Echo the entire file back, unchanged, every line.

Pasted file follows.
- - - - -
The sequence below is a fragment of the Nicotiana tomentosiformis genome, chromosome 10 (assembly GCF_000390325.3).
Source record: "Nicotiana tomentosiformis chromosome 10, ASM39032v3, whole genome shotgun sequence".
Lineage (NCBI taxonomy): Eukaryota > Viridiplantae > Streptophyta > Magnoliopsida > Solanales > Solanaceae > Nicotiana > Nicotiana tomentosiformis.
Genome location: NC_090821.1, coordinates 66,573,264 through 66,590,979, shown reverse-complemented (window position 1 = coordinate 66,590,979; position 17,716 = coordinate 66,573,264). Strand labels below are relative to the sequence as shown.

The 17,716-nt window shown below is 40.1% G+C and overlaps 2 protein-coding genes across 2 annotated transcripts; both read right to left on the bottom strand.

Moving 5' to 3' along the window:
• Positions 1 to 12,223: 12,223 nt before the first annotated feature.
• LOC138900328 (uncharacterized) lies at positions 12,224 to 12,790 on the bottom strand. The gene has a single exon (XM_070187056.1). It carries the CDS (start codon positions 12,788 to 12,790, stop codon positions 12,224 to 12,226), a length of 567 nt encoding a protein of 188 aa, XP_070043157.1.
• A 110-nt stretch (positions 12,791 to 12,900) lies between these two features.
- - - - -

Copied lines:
The sequence below is a fragment of the Nicotiana tomentosiformis genome, chromosome 10 (assembly GCF_000390325.3).
Source record: "Nicotiana tomentosiformis chromosome 10, ASM39032v3, whole genome shotgun sequence".
Lineage (NCBI taxonomy): Eukaryota > Viridiplantae > Streptophyta > Magnoliopsida > Solanales > Solanaceae > Nicotiana > Nicotiana tomentosiformis.
Genome location: NC_090821.1, coordinates 66,573,264 through 66,590,979, shown reverse-complemented (window position 1 = coordinate 66,590,979; position 17,716 = coordinate 66,573,264). Strand labels below are relative to the sequence as shown.

The 17,716-nt window shown below is 40.1% G+C and overlaps 2 protein-coding genes across 2 annotated transcripts; both read right to left on the bottom strand.

Moving 5' to 3' along the window:
• Positions 1 to 12,223: 12,223 nt before the first annotated feature.
• LOC138900328 (uncharacterized) lies at positions 12,224 to 12,790 on the bottom strand. The gene has a single exon (XM_070187056.1). It carries the CDS (start codon positions 12,788 to 12,790, stop codon positions 12,224 to 12,226), a length of 567 nt encoding a protein of 188 aa, XP_070043157.1.
• A 110-nt stretch (positions 12,791 to 12,900) lies between these two features.